Birthing fathers : the transformation of men in American rites of birth /

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Bibliographic Details
Author / Creator:Reed, Richard K., 1954-
Imprint:New Brunswick, N.J. : Rutgers University Press, ©2005.
Description:1 online resource (ix, 259 pages)
Subject:Childbirth -- Social aspects -- United States.
Birth customs -- United States.
Labor (Obstetrics) -- United States.
Natural childbirth -- United States.
Fatherhood -- United States.
Fathers -- United States -- Psychology.
Fathers -- United States -- Attitudes.
Men -- United States -- Attitudes.
Father and infant.
Labor, Obstetric -- United States.
Anthropology, Cultural -- United States.
Delivery, Obstetric -- United States.
Fathers -- psychology -- United States.
Sociology -- United States.
Naissance -- Aspect social -- États-Unis.
Naissance -- Rites et coutumes -- États-Unis.
Accouchement -- États-Unis.
Accouchement naturel -- États-Unis.
Paternité -- États-Unis.
Pères -- États-Unis -- Psychologie.
Pères -- États-Unis -- Attitudes.
Hommes -- États-Unis -- Attitudes.
Père et nourrisson.
MEDICAL -- Gynecology & Obstetrics.
Birth customs.
Childbirth -- Social aspects.
Father and infant.
Fathers -- Attitudes.
Fathers -- Psychology.
Labor (Obstetrics)
Men -- Attitudes.
Natural childbirth.
United States.
Electronic books.
Electronic books.
Format: E-Resource Book
URL for this record:
Hidden Bibliographic Details
Digital file characteristics:data file
Notes:Includes bibliographical references (pages 247-255) and index.
Print version record.
Summary:In the past two decades, men have gone from being excluded from the delivery room to being admitted, then invited, and, finally, expected to participate actively in the birth of their children. No longer mere observers, fathers attend baby showers, go to birthing classes, and share in the intimate, everyday details of their partners' pregnancies. In this unique study, Richard Reed draws on the feminist critique of professionalized medical birthing to argue that the clinical nature of medical intervention distances fathers from child delivery. He explores men's roles in childbirth and the ways in which birth transforms a man's identity and his relations with his partner, his new baby, and society. In other societies, birth is recognized as an important rite of passage for fathers. Yet, in American culture, despite the fact that fathers are admitted into delivery rooms, little attention is given to their transition to fatherhood. The book concludes with an exploration of what men's roles in childbirth tell us about gender and American society. Reed suggests that it is no coincidence that men's participation in the birthing process developed in parallel to changing definitions of fatherhood more broadly. Over the past twenty years, it has become expected that fathers, in addition to being strong and dependable, will be empathetic and nurturing. Well-researched, candidly written, and enriched with personal accounts of over fifty men from all parts of the world, this book is as much about the birth of fathers as it is about fathers in birth.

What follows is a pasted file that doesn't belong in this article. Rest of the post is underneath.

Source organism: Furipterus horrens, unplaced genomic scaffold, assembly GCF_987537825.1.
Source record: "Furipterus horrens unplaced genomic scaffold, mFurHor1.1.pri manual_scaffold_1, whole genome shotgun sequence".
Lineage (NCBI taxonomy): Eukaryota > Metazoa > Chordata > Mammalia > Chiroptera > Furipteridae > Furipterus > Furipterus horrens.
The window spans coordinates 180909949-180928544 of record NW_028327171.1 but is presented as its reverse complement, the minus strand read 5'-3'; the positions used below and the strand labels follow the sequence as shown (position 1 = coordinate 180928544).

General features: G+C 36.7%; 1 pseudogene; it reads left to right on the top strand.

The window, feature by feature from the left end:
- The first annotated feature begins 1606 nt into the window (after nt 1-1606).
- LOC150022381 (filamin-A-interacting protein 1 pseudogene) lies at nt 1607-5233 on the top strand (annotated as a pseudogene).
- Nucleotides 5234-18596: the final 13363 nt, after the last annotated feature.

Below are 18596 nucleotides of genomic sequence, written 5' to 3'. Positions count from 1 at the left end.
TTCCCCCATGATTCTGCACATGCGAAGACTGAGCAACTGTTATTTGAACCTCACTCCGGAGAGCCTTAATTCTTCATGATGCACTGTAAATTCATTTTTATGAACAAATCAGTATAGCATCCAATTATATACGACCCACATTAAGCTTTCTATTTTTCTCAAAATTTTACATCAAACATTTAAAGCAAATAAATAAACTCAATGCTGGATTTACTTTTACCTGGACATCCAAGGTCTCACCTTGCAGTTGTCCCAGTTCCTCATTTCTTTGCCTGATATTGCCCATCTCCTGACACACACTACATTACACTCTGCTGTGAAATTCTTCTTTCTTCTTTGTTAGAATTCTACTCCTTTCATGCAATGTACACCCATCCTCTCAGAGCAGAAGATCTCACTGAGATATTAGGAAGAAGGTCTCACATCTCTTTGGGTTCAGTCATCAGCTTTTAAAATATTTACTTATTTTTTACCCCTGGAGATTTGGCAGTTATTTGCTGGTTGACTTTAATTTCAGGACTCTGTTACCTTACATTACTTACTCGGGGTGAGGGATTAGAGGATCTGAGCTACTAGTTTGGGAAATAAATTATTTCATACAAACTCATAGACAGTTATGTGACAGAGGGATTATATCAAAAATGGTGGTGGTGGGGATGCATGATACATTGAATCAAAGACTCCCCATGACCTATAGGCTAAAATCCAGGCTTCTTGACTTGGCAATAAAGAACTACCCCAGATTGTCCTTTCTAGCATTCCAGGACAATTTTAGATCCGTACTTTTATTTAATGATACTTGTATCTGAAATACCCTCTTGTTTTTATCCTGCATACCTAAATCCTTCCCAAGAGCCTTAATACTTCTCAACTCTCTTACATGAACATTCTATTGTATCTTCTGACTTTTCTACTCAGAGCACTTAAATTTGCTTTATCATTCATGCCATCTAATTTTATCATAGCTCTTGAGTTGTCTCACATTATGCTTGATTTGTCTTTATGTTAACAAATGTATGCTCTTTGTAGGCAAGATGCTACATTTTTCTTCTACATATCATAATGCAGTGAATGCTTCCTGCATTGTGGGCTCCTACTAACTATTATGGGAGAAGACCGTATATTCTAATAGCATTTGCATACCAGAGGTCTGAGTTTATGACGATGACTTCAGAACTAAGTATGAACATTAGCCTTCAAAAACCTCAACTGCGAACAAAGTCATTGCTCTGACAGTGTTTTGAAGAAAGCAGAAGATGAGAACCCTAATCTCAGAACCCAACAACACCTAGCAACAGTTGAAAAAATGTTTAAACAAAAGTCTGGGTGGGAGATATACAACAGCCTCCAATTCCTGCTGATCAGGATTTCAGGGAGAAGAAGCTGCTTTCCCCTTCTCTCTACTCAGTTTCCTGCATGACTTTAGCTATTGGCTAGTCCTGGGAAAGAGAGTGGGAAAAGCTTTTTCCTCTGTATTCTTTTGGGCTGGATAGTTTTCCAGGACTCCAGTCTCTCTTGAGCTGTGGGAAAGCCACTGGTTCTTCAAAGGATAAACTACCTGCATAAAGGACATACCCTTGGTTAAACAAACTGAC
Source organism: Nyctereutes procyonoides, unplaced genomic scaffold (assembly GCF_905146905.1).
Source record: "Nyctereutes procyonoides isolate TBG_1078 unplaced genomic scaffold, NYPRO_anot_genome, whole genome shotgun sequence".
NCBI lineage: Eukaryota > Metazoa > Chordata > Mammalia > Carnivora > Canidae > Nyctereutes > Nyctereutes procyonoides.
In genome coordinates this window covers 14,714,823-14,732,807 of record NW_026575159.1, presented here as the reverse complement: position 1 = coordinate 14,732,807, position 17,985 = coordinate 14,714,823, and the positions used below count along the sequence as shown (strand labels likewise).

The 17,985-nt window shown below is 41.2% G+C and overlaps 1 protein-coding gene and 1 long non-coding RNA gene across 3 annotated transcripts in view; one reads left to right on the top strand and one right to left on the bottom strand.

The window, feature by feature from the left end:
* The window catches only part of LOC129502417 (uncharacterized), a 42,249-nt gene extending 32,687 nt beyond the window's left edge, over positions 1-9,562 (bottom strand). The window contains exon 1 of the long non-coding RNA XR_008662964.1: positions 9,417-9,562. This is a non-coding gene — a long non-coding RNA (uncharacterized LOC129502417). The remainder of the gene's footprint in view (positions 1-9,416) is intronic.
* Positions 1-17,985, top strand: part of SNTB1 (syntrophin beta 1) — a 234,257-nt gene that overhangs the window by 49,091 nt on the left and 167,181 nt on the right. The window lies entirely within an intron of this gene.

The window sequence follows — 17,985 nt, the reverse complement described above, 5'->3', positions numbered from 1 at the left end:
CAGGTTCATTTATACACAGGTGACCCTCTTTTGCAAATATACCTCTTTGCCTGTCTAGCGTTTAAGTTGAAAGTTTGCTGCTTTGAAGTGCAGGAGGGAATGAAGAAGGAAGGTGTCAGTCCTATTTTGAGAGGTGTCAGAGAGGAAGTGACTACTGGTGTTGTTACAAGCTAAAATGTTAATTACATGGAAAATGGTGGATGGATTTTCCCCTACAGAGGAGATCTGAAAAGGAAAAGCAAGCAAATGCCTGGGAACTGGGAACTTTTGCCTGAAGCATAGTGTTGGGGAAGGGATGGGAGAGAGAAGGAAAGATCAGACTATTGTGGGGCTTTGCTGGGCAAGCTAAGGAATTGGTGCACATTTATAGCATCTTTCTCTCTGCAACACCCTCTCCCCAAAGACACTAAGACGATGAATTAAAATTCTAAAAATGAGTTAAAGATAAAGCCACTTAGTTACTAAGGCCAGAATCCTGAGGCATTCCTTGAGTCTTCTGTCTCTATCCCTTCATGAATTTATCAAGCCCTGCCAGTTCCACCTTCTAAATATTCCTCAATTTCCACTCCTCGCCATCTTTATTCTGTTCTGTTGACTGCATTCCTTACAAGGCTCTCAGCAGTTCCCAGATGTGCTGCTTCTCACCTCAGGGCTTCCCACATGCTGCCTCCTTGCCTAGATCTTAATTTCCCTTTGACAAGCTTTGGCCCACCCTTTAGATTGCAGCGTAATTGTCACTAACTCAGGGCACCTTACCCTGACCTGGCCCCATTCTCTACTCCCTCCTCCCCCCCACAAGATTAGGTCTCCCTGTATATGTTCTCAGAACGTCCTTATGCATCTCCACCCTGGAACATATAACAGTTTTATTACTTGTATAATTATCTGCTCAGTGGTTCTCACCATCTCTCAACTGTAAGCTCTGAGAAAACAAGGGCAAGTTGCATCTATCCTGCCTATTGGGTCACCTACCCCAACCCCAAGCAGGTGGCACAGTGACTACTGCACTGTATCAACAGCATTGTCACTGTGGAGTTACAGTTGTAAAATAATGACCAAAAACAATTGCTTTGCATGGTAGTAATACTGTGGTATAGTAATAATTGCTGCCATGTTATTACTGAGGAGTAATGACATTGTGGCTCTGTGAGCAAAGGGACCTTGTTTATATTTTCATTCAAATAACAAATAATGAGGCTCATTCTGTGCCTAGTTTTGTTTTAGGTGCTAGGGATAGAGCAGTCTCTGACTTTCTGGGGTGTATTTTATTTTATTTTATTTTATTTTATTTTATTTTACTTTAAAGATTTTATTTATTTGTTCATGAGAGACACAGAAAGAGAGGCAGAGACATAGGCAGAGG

Other form:Print version: Reed, Richard K., 1954- Birthing fathers. New Brunswick, N.J. : Rutgers University Press, ©2005 0813535166 0813535174
Review by Choice Review

Reed (Trinity Univ.) presents a well-researched sociological analysis of men's historical and culturally defined roles in the birthing process. This is a largely overlooked area in gender and men's studies, yet one that is important for shedding insight on the socially constructed meanings of fatherhood and, more generally, masculinity. The author presents cross-cultural research findings, especially from anthropological accounts of South American indigenous birthing rituals, and traces in detail the evolution of men's involvement in the birthing process throughout US history. Perhaps the most compelling part of the book is the last half, in which Reed presents his findings on the contemporary experience of middle-class US men and how the birthing process transforms male identity and men's relationships with their partners. This vivid account of the transition to fatherhood is based on interviews with over 50 men and provides detailed, illustrative case studies of five men going through the experience. The result is a well-written cross-cultural, historical, and ethnographic chronicle of fatherhood and manhood in the making. ^BSumming Up: Recommended. Upper-division undergraduates and above. J. R. Mitrano Central Connecticut State University

Copyright American Library Association, used with permission.
Review by Choice Review